Even after more than half a year of the demonetization of rupee currency was announced, it is reported that Reserve Bank of India Governor Mr. Urjit Patel is still not able to provide an estimate of the quantum of currency that returned back to the system. The impact of this drive on GDP has also been mixed and the drive has done more harm than good.
How Much Currency Was Demonetized?
This was the second time when Mr. Urjit Patel, governor of Reserve Bank of India, appeared before a Parliamentary panel regarding the demonetization which was announced last year on 8th November. He is reported to have said that the counting of demonetized notes is still going on and so he was not in a position to give an estimate of the currency that came back to the system.
The demonetization move by the government was touted as a masterstroke to curb a bouquet of issues including counterfeit currency in circulation, a parallel economy and terror financing. Earlier in January too the governor had told the committee that a statement would be submitted to the committee about the quantum of currency that came back to the system after demonetization.
Impact Of Demonetization On GDP
Since demonetization, a wealth of data and analysis has become available. Demonetization has incurred more cost and effort than the benefits that it has resulted in. The economy was expected to outperform in the fiscal gone by with favorable global economic conditions, a good monsoon, increase in wages after the implementation of 7th pay commission. However, the economic activities slowed down post demonetization which resulted in reduced growth rate.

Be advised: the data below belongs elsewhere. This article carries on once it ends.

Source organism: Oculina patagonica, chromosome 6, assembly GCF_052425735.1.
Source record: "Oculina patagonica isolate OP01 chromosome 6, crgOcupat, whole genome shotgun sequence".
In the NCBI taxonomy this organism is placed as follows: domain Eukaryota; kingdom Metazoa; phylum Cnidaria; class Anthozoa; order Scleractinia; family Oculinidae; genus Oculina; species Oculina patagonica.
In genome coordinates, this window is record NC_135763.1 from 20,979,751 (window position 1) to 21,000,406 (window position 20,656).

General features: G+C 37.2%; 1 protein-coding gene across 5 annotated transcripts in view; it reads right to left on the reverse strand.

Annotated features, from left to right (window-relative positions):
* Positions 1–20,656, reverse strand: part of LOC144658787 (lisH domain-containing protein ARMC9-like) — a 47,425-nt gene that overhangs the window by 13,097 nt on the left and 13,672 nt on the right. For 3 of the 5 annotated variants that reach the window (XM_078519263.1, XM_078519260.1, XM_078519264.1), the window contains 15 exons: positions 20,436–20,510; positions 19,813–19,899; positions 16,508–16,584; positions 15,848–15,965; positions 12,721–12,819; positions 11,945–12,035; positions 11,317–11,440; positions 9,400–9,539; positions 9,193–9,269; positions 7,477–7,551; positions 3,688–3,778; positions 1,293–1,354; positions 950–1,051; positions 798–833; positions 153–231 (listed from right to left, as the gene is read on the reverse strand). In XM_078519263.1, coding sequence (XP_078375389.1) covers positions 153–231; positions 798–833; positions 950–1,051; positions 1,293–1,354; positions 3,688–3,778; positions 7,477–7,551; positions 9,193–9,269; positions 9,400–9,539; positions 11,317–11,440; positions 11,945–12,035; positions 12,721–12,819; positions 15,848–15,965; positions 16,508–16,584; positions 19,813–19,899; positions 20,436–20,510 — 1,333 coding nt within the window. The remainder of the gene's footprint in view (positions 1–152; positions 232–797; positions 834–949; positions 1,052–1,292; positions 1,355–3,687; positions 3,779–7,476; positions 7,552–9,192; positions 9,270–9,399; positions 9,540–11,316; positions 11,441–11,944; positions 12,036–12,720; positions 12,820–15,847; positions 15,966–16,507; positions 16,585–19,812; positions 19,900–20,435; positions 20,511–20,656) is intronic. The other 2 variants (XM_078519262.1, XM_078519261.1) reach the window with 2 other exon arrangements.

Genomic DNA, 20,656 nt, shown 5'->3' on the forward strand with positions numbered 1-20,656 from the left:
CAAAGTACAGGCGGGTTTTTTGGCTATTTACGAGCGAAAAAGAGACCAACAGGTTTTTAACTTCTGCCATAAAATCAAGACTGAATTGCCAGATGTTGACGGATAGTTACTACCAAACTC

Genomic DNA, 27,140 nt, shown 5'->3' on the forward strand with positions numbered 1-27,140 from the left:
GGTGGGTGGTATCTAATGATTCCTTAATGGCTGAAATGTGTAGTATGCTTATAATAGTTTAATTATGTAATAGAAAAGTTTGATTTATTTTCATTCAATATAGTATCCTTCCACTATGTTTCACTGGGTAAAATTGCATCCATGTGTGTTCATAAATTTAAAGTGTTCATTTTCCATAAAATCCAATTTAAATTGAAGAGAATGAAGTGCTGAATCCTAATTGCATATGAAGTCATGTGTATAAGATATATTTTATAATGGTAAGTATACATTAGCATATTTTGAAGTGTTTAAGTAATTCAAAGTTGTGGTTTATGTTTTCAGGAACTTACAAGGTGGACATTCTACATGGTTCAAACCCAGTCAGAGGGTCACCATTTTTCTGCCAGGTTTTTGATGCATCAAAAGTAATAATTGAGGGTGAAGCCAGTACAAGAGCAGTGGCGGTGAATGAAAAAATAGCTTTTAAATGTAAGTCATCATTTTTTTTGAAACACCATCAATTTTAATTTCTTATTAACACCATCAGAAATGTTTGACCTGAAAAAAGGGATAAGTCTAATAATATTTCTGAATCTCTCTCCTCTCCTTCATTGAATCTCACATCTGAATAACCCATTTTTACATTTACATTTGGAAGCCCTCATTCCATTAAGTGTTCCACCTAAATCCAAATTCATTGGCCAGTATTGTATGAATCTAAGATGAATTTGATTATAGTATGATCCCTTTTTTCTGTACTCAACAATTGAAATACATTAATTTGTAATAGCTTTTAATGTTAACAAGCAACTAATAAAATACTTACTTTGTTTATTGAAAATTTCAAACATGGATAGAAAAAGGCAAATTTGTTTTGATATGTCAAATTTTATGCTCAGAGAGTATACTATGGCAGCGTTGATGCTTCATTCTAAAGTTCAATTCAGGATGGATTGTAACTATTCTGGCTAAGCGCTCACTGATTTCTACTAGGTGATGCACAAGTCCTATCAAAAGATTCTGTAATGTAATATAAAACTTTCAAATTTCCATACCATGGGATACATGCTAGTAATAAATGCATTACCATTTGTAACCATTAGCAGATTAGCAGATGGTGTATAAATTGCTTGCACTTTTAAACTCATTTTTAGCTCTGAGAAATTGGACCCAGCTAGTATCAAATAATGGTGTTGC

Agriculture suffered the most. The transactions in this sector are largely carried out in cash. In absence of currency notes, small and marginal farmers could not carry their usual business. Farmers rely on cooperative banks for obtaining credit in the Kharif and Rabi seasons. As these banks were restricted from deposit-exchange of demonetized currency, it became difficult for farmers to obtain finance at the time of need.
Demonetization had a mixed effect on both manufacturing and service sector. Initially, the IIP slowed down but later it picked up. Similarly, demand in service sector also lowered, the rate of employment generation decreased as an immediate impact of demonetization. In contrast to this, there was a high demand for payment gateways providers, Cybersecurity services, Maintenance service for ATMs. Overall the demonetization drive has done more harm than good to the Indian economy.